Central Florida – March 1, 2016 – SME and its RAPID event worked with Lockheed Martin, FARO Technologies, Inc., Direct Dimensions, Inc., Met-L-Flo, Inc., Florida Institute of Technology and Cincinnati Inc. to take the first-ever 3D scan of the Orion crew module, which will later be 3D printed into small-scale replicas. Today the companies 3D scanned a model of the Orion spacecraft on display at the Kennedy Space Center Visitor Complex.
NASA’s Orion spacecraft is built to take humans farther into space than they’ve ever gone before. Orion will serve as the exploration vehicle that will carry astronauts to deep space, provide emergency abort capability, sustain and protect the crew, and provide safe re-entry from deep space return velocities. Orion will launch on NASA’s new heavy-lift rocket, the Space Launch System.
“Additive manufacturing and 3D printing technologies are widely used to produce aerospace and other high-performance products,” said Carl Dekker, president of Met-L-Flo. “It is exciting that we are using 3D scanning and additive manufacturing to reproduce 3D models of the Orion—a spacecraft which may carry these technologies to other planets.”
FARO conducted a 3D laser scan of an Orion spacecraft model, while Direct Dimensions will be responsible for the file that is prepared and then 3D printed by Met-L-Flo. Met-L-Flo will print approximately 150 small-scale replicas of the Orion spacecraft to be displayed and used as giveaways at SME’s 3D technology event, RAPID. Students from Florida Tech participated in the scan and discussed how the next generation of manufacturing professionals are being educated on advanced manufacturing technology and applications.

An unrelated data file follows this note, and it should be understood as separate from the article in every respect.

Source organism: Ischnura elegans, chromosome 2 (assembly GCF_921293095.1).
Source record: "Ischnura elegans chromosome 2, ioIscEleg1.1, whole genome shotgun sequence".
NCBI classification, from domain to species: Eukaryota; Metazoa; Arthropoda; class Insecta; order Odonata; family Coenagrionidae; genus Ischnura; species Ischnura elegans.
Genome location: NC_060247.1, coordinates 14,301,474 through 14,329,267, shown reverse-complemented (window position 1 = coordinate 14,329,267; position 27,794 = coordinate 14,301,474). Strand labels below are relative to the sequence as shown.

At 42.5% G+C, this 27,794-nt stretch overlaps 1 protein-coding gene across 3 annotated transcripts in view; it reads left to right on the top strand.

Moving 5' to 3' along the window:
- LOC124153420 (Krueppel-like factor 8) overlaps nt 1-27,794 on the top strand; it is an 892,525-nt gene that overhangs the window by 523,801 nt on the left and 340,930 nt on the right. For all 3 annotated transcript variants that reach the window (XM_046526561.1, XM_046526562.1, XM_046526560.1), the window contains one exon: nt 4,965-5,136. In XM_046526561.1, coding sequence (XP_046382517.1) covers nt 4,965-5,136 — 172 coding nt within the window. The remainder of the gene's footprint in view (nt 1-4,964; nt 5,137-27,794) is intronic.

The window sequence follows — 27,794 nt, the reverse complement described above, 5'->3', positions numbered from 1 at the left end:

“We have really enjoyed partnering with SME on this exciting project. Being among the first people to even see the pressure capsule and being able to host the first-ever 3D scan of the spacecraft is an important part in NASA’s journey to Mars,” said Alyse Cohen, Education Events & Competitions, Kennedy Space Center Visitor Complex.
Cincinnati Inc. will be using their Big Area Additive Manufacturing (BAAM) technology to print an Orion replica in several large pieces and assemble onsite at RAPID 2016.
To learn more about additive manufacturing and 3D technologies, visit sme.org/additive-manufacturing-glossary.
For more than 25 years, the RAPID Conference & Exposition, produced by SME, has defined the crucial role of additive manufacturing and empowered the establishment of an industry that continues to conceive, test, improve and manufacture new products at a faster, more cost-efficient pace. As the leader and authority figure in additive manufacturing, RAPID attracts buyers, sellers and end-users of design, prototyping, tooling and direct digital technologies to a world-class event for discovery, innovation and networking. For more information, please visit rapid3devent.com.